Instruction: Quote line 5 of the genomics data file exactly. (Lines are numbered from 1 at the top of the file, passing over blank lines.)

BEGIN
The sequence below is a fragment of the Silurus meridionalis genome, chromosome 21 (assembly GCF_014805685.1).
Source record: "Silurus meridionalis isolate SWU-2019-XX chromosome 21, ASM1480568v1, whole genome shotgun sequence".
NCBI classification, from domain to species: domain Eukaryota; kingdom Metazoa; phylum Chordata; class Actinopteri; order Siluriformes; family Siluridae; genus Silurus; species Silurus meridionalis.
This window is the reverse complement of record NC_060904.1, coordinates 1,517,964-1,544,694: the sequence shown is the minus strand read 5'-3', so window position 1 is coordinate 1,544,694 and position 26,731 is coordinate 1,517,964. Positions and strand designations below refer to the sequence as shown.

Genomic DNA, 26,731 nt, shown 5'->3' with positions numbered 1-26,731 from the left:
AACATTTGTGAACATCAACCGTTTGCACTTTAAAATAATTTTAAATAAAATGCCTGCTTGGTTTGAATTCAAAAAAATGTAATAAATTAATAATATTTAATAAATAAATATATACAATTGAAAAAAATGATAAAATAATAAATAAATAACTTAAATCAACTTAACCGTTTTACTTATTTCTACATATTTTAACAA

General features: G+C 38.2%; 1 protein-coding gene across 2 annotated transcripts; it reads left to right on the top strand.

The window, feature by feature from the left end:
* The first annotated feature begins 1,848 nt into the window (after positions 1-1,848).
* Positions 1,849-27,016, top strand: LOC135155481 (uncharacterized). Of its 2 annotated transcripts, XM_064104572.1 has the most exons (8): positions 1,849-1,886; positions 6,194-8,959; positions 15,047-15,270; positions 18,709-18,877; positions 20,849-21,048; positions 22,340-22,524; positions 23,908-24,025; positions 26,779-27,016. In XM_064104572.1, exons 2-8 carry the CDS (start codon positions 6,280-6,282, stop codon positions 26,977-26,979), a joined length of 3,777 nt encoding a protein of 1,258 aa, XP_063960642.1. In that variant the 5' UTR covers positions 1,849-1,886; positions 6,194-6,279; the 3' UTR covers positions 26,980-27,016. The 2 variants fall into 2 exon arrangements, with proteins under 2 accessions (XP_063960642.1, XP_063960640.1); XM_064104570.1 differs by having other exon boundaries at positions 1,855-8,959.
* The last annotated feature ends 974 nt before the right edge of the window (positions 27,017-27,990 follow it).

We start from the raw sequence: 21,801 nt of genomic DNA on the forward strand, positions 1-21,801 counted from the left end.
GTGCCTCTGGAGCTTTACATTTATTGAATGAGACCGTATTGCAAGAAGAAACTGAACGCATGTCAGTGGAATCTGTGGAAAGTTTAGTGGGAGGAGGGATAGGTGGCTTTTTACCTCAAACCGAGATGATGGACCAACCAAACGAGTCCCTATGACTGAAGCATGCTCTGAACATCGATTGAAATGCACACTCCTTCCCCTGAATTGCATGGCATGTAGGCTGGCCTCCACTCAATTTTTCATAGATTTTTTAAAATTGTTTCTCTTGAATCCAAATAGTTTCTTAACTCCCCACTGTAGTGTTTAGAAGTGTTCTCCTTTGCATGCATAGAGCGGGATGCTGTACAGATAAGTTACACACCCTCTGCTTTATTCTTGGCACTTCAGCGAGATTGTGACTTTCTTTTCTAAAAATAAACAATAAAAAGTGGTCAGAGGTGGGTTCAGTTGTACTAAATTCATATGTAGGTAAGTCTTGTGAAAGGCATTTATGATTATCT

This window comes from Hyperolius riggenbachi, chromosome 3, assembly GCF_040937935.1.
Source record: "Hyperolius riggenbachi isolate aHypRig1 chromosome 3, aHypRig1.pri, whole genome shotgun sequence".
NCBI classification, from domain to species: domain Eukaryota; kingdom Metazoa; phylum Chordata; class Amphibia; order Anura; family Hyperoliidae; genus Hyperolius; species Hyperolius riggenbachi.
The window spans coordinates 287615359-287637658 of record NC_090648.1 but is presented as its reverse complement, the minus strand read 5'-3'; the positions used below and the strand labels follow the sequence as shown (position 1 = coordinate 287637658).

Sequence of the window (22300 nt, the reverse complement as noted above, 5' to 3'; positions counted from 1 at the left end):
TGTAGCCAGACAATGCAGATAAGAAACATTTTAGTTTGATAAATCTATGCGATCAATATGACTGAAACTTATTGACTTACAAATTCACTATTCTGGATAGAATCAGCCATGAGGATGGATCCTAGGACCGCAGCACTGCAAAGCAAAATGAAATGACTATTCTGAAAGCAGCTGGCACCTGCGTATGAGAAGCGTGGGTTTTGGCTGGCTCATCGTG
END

Genomic DNA, 26,731 nt, shown 5'->3' with positions numbered 1-26,731 from the left: